Countries from the US to India to Argentina have been faulted for new policies in recent months, from stimulus packages to blocking access to markets. In Latin America, many economies are vulnerable because of their dependence on natural-resource exports, diminishing demand for commodities, and a drop in foreign remittances. Ecuador is particularly at risk because its official currency is the US dollar: The country cannot print new money in the face of declining exports.

Its policy, which was implemented in January, makes products anywhere from 5 to 20 percent more expensive than they were last year. In supermarkets across the country, labels on items from laundry detergent to toilet paper urge shoppers to "buy the national product."

President Correa has said that the restrictions, which also include quota restrictions, will keep $1.46 billion circulating in the economy.

Manuel Chiriboga, Ecuador's former free-trade negotiator, says that the policy has received a mix response. Some in the industrial sector say it is a critical safeguard, especially as neighboring countries have devalued their currencies, which Ecuador cannot do. But he sees it as an ominous sign for the health of the economy.

"I think it was an emergency decision.... What it really reveals is the lack of trade policy by the country. Ecuador has increasingly isolated itself," he says, adding that the government has done little to increase foreign exchange. "I don't really criticize the measure, I criticize the reason we got there in the first place."

As a lower-middle-class woman, Espinoza says she sees the value in protecting domestic producers, but shudders at anything that makes her cost of living higher, which she says continues to increase and today is her top concern as a citizen.

"We don't make ends meet each month anymore," says the mother, who works as a cook and whose husband is a taxi driver. "We can't buy what we used to in the grocery store."

Ecuador's experience is not representative of the region. According to a research report by the Council on Hemispheric Affairs in Washington, Latin America has responded in a hodge-podge manner to the crisis.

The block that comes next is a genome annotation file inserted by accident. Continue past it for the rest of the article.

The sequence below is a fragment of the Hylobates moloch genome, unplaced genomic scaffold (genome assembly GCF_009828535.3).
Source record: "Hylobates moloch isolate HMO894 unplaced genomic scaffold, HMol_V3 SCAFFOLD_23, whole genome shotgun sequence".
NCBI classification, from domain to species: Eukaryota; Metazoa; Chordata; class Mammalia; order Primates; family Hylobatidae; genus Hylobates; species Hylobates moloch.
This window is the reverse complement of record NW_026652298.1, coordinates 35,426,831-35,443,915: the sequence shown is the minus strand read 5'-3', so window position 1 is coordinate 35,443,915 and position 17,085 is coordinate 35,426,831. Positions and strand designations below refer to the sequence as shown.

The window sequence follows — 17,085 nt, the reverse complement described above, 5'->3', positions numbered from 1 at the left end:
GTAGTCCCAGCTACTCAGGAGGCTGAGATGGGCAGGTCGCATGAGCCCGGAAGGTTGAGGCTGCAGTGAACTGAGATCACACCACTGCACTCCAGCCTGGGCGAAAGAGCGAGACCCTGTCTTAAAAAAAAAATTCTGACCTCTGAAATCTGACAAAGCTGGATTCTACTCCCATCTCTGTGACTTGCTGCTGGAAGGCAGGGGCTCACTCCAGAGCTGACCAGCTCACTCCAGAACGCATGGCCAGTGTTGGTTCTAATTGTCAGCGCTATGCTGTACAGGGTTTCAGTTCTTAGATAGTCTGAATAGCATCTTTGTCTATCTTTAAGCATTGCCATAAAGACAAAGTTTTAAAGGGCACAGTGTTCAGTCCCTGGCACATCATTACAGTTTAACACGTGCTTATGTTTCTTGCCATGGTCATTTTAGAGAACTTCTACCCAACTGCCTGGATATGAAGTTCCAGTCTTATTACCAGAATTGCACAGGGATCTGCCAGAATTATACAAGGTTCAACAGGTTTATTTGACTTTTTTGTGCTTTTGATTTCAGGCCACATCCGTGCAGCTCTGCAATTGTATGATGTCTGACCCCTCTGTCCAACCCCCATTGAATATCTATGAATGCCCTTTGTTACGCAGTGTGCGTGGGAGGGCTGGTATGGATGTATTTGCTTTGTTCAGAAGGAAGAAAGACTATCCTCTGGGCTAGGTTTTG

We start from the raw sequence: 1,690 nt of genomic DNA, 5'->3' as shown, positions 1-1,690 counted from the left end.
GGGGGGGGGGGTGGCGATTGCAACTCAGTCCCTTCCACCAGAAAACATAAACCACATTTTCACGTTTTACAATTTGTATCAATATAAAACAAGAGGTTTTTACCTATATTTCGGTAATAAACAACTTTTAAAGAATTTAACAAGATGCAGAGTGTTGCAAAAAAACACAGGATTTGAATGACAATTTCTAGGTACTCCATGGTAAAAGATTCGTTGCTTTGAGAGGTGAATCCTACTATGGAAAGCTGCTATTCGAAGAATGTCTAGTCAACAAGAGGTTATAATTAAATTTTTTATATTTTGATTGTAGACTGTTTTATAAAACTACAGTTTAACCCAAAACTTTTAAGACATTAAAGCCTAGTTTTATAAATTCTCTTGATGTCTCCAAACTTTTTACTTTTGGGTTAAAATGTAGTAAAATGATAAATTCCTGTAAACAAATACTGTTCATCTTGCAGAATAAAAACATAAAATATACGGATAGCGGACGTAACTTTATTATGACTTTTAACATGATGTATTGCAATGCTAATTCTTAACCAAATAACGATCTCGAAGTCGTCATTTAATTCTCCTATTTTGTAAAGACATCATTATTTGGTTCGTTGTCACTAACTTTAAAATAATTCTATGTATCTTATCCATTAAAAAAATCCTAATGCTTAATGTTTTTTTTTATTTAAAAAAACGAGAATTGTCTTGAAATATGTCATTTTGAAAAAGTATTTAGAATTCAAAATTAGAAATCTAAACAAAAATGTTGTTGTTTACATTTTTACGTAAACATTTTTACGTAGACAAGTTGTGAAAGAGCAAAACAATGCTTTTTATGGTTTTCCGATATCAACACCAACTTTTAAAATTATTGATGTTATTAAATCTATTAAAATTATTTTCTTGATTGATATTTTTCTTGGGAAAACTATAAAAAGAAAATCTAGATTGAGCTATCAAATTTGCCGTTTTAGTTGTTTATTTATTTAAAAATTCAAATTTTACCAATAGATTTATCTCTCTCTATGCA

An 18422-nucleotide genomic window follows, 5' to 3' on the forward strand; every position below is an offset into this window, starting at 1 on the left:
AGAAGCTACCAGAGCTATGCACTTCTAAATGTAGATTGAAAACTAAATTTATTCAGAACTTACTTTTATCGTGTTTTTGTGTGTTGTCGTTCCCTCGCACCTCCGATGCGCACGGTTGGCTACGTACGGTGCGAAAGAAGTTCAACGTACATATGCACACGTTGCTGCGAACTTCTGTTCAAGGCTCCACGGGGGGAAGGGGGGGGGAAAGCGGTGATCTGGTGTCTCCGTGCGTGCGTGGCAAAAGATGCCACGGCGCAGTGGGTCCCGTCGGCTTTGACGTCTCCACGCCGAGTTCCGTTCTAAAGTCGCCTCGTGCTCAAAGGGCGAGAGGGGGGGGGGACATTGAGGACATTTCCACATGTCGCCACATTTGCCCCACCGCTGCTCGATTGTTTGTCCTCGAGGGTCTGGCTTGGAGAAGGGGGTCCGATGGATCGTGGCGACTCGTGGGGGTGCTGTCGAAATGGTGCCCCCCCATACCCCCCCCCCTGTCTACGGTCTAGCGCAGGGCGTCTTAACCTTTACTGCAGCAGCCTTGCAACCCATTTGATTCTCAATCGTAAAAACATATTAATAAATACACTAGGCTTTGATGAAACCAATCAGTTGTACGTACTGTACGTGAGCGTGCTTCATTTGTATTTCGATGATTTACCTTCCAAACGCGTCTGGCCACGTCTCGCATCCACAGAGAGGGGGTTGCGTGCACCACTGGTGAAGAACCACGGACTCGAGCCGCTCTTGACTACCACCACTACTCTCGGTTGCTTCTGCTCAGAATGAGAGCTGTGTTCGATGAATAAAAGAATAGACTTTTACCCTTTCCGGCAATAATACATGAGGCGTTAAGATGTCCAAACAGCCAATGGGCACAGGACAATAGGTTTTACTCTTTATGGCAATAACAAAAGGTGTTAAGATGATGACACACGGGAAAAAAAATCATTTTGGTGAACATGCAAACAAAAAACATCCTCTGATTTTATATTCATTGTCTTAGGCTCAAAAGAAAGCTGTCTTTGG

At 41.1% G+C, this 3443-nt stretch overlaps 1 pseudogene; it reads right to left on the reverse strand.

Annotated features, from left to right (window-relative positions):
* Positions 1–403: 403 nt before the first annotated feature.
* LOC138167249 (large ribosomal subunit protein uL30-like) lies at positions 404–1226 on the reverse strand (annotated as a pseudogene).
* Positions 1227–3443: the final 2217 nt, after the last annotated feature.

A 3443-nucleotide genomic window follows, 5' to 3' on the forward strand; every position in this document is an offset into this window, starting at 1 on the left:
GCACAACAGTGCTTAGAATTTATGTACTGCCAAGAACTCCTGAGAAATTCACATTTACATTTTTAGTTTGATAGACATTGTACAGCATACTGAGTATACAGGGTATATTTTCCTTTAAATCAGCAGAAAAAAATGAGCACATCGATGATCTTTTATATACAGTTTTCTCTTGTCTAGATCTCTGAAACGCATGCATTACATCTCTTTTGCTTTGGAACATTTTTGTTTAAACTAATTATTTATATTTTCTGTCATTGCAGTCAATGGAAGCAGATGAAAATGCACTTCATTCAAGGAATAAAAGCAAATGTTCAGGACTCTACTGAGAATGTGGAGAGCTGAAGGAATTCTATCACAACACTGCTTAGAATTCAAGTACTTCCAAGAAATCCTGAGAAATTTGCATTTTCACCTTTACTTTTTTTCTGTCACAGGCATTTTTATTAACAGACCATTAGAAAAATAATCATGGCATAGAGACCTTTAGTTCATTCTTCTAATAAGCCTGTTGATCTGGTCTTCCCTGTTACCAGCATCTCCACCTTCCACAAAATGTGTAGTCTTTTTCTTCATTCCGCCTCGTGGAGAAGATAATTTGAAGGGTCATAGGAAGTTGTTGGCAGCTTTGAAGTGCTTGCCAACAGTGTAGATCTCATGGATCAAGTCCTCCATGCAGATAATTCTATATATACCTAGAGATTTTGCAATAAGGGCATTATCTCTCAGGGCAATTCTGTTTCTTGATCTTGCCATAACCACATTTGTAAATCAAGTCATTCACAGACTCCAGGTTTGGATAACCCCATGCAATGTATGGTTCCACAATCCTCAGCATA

Peru and Chile, for example, have continued forward with free-trade policies and diversified their trading partners across the globe. Not unlike the policies the US is pursuing, Colombia has increased spending for infrastructure while Brazil has offered a stimulus package, particularly in energy and transportation sectors. Argentina has slapped on licensing restrictions on its imports, and Paraguay responded with tariffs on certain imports in retaliation, the report says, but no country has gone as far as Ecuador.

So far, says Mr. Gresser, the reactions around the globe have been insular, each country dealing with the response in its own way without retaliation being a driving force. "Governments are not working together, but they are not working at odds against each other either," he says.

The meeting Thursday could be an opportunity for unity.

"Trade can be a potent tool in lifting the world from these economic doldrums. In London G-20 leaders will have a unique opportunity to unite in moving from pledges to action and refrain from any further protectionist measure which will render global recovery efforts less effective," said WTO director general Pascal Lamy in a press release.

Earlier this week, British Prime Minister Gordon Brown and Mexican President Felipe Calderón said in a joint statement that they wish to work together to prevent new trade barriers from coming up even as both economies slow: "We recognize that such interventions should promote job creation, protect the interests of taxpayers and savers, and avoid undermining the principles of free trade and open markets."

But accord can unravel quickly. After the US suspended a pilot program last month for Mexican truckers to use US highways, Mexico responded by slapping $2.4 billion of tariffs on some 90 US products in retaliation – in a growing trade dispute that shows how tenuous promises can be.